Texas Democrats continue to stall vote on new election law

Texas Democrats on Saturday again denied Republicans in the state House a quorum necessary to start a second special legislative session, which Gov. Greg Abbott (R) called this week in his latest attempt to pass a GOP-backed election bill aiming to impose sweeping voting restrictions.

The exact whereabouts of the more than 50 House Democrats who fled the state to Washington, D.C., last month in protest of the elections bill was not clear on Saturday, but The Associated Press reported that not enough lawmakers showed in person on Saturday in Austin to conduct official business.

“A quorum is not present,” Republican state House Speaker Dade Phelan said Saturday afternoon before adjourning the chamber until Monday, according to the AP. 

Abbott earlier this week had called for a new special session to begin on Saturday, a day after the first special session expired with no movement in the House on the GOP voting bill. 

The legislation, which was passed by the GOP-led state Senate last month, calls for the implementation of several new restrictions on voting in Texas, including banning around-the-clock voting centers, voting facilities in outdoor structures such as parking garages and straight-ticket voting.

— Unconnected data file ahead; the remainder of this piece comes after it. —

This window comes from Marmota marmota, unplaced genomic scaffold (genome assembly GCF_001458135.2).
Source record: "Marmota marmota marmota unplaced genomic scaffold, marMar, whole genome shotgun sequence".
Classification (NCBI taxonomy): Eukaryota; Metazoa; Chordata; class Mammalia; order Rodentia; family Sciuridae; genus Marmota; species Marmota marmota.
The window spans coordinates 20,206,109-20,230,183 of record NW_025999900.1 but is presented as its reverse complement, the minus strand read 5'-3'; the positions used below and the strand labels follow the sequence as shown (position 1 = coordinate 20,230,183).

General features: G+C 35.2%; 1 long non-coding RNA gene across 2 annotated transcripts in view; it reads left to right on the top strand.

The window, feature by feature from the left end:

The bill also calls for limits on the use of drop boxes, which were used heavily during the coronavirus pandemic as more people voted with absentee ballots rather than going in person to polling centers to cast their votes. 

Democrats have condemned the proposal, arguing that the measures unfairly target minority voters and those with disabilities. 

Abbott, who has threatened to continue calling special sessions until the voting bill is passed, wrote in a tweet Thursday announcing the second special session that the Texas legislature “must finish the work that was started.” 

Texas Democrats have not made any firm commitments on how they plan to move forward in opposing the GOP bill, with the possibility that the lawmakers could return to the state Capitol before the conclusion of the second session, which is scheduled to last for 30 days. 

The state lawmakers have said that any move would largely depend on progress in ongoing efforts to assist Congress in passing federal voting rights legislation, which continues to face opposition through a Senate Republican filibuster. 

These efforts were complicated when a group of Democrats who fled to the nation’s capital tested positive for COVID-19, fueling safety concerns, especially amid the rapid spread of the highly contagious delta variant.

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